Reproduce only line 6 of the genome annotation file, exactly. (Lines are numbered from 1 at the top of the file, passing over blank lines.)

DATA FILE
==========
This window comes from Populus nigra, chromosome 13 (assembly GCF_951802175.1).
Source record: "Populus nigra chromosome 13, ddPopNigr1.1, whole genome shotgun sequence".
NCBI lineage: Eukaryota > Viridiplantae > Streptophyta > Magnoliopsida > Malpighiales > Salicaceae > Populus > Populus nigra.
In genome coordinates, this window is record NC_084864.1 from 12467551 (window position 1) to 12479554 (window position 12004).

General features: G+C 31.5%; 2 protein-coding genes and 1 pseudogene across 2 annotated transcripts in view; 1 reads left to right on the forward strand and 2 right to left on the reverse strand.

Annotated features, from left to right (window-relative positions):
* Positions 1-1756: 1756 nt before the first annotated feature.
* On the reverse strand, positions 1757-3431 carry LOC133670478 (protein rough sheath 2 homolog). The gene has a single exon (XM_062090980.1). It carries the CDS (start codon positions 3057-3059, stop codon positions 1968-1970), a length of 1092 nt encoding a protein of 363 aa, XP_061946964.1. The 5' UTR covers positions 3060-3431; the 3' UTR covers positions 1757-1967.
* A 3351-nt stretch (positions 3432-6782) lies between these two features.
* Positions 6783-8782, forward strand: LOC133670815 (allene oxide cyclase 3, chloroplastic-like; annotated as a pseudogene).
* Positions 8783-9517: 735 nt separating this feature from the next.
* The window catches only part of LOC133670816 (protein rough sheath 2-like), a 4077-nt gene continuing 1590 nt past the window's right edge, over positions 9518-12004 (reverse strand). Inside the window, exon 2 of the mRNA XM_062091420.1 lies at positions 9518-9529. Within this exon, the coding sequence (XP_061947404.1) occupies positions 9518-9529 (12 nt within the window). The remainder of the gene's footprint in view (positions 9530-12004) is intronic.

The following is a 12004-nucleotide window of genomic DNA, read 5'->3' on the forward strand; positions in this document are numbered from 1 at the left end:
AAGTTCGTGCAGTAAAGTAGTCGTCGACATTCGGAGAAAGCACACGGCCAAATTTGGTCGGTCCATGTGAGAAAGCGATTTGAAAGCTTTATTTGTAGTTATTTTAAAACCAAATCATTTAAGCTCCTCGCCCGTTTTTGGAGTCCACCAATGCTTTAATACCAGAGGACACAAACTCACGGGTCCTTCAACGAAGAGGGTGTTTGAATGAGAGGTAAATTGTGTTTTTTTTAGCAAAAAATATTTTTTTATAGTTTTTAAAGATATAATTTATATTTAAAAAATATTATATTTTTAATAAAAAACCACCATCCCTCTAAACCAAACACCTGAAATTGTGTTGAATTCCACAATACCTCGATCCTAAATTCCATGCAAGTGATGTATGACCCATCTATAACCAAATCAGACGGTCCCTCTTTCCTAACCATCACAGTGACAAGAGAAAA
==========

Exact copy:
Annotated features, from left to right (window-relative positions):